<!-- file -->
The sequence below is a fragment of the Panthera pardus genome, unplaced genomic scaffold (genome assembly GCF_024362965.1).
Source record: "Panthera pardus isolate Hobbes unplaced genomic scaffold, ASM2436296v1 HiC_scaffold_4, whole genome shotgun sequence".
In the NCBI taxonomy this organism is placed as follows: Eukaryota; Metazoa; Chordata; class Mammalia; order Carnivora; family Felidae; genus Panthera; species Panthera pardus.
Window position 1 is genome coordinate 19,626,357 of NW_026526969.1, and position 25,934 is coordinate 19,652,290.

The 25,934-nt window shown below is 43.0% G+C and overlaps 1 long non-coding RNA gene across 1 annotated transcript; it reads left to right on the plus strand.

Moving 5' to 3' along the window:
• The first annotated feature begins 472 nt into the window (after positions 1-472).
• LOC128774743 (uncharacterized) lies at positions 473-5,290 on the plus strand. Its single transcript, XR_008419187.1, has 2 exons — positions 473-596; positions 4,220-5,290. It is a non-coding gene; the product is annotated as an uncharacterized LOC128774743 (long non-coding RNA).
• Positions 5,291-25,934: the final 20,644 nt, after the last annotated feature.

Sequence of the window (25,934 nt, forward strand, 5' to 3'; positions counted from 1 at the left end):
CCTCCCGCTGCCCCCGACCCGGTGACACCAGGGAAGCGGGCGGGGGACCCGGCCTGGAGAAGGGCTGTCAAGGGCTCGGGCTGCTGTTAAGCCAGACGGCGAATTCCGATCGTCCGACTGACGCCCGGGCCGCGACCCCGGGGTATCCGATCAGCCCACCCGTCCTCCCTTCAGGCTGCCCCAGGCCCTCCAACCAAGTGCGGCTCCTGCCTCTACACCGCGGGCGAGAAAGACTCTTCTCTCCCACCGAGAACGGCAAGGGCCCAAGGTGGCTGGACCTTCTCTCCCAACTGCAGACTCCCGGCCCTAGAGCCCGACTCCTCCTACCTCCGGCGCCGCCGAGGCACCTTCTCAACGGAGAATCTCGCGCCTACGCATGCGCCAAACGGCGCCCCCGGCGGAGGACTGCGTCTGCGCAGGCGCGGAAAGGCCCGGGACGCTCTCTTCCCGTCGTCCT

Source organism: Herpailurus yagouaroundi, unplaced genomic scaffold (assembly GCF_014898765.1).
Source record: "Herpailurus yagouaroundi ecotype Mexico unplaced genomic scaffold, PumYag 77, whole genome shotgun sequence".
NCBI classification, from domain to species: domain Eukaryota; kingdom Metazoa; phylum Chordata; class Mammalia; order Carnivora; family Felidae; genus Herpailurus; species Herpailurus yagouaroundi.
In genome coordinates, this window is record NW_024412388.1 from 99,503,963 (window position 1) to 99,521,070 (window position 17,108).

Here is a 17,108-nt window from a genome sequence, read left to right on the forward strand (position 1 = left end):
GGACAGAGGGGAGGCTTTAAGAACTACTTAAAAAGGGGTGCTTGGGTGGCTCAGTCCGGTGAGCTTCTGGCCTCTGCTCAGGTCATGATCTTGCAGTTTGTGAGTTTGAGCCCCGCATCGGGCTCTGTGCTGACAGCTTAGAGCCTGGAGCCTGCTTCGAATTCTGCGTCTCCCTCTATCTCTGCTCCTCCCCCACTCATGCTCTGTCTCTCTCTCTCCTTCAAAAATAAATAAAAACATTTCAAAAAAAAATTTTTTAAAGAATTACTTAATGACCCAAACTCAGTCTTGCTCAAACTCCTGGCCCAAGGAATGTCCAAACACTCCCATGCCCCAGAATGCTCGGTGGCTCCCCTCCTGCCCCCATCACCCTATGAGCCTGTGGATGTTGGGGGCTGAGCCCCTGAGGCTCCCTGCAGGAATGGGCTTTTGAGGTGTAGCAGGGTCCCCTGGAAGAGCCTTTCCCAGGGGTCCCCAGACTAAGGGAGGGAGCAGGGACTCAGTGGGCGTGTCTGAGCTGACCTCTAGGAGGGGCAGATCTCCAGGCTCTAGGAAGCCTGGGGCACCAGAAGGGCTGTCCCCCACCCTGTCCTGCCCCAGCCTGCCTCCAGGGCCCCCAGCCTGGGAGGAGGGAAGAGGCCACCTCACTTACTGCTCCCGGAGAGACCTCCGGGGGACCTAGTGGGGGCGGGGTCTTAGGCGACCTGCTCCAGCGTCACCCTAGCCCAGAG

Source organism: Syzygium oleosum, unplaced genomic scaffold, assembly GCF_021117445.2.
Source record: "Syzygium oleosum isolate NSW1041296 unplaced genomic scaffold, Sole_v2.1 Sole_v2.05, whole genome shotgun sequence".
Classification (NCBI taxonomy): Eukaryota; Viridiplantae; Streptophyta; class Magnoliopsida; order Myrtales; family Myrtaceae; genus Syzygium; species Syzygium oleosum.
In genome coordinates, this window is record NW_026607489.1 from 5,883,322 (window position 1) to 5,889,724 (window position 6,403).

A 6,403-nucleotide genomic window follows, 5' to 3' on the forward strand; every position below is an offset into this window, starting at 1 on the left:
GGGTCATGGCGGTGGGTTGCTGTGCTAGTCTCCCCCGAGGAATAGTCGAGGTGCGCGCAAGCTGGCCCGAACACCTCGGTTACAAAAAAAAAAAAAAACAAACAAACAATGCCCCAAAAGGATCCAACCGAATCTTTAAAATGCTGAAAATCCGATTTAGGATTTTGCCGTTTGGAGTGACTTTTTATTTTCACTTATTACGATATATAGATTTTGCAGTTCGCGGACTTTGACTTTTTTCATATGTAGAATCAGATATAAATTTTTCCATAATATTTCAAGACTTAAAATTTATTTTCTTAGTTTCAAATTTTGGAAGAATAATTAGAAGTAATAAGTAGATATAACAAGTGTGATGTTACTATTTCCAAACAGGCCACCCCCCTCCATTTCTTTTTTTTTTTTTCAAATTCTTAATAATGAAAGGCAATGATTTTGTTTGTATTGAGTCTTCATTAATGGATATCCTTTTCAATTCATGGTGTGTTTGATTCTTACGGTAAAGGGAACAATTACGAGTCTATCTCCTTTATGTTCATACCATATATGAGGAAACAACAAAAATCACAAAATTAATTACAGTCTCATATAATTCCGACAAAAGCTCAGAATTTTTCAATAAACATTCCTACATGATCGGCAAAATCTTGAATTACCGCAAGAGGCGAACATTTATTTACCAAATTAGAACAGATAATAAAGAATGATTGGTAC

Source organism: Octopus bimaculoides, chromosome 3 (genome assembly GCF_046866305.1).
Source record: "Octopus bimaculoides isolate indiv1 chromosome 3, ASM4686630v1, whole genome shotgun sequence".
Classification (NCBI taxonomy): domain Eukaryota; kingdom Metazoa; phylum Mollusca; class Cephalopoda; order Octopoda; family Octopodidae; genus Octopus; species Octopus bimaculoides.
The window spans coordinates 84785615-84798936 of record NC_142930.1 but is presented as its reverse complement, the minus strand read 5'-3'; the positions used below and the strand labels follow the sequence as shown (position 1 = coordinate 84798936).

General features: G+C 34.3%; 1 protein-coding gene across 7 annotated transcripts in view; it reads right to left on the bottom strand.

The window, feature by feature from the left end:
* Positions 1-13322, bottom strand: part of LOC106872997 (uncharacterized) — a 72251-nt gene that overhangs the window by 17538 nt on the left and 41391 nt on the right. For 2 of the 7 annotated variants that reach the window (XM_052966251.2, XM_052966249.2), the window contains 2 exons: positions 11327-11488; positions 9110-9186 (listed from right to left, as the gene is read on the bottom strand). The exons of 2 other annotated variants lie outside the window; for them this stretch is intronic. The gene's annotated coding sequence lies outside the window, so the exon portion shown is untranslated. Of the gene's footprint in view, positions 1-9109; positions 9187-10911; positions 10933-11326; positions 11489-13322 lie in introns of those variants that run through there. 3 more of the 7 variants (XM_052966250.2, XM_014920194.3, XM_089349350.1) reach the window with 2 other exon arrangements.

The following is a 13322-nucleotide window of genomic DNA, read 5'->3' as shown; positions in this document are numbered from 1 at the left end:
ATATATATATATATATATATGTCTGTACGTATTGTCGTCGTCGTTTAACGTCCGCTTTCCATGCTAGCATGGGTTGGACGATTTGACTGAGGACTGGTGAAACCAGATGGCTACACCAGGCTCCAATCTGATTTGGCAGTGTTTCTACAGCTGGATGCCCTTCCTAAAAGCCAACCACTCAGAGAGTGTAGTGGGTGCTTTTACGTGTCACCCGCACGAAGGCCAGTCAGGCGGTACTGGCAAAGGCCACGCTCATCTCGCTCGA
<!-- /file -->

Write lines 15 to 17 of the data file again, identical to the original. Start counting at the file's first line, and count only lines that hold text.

In genome coordinates, this window is record NW_024412388.1 from 99,503,963 (window position 1) to 99,521,070 (window position 17,108).

Here is a 17,108-nt window from a genome sequence, read left to right on the forward strand (position 1 = left end):
GGACAGAGGGGAGGCTTTAAGAACTACTTAAAAAGGGGTGCTTGGGTGGCTCAGTCCGGTGAGCTTCTGGCCTCTGCTCAGGTCATGATCTTGCAGTTTGTGAGTTTGAGCCCCGCATCGGGCTCTGTGCTGACAGCTTAGAGCCTGGAGCCTGCTTCGAATTCTGCGTCTCCCTCTATCTCTGCTCCTCCCCCACTCATGCTCTGTCTCTCTCTCTCCTTCAAAAATAAATAAAAACATTTCAAAAAAAAATTTTTTAAAGAATTACTTAATGACCCAAACTCAGTCTTGCTCAAACTCCTGGCCCAAGGAATGTCCAAACACTCCCATGCCCCAGAATGCTCGGTGGCTCCCCTCCTGCCCCCATCACCCTATGAGCCTGTGGATGTTGGGGGCTGAGCCCCTGAGGCTCCCTGCAGGAATGGGCTTTTGAGGTGTAGCAGGGTCCCCTGGAAGAGCCTTTCCCAGGGGTCCCCAGACTAAGGGAGGGAGCAGGGACTCAGTGGGCGTGTCTGAGCTGACCTCTAGGAGGGGCAGATCTCCAGGCTCTAGGAAGCCTGGGGCACCAGAAGGGCTGTCCCCCACCCTGTCCTGCCCCAGCCTGCCTCCAGGGCCCCCAGCCTGGGAGGAGGGAAGAGGCCACCTCACTTACTGCTCCCGGAGAGACCTCCGGGGGACCTAGTGGGGGCGGGGTCTTAGGCGACCTGCTCCAGCGTCACCCTAGCCCAGAG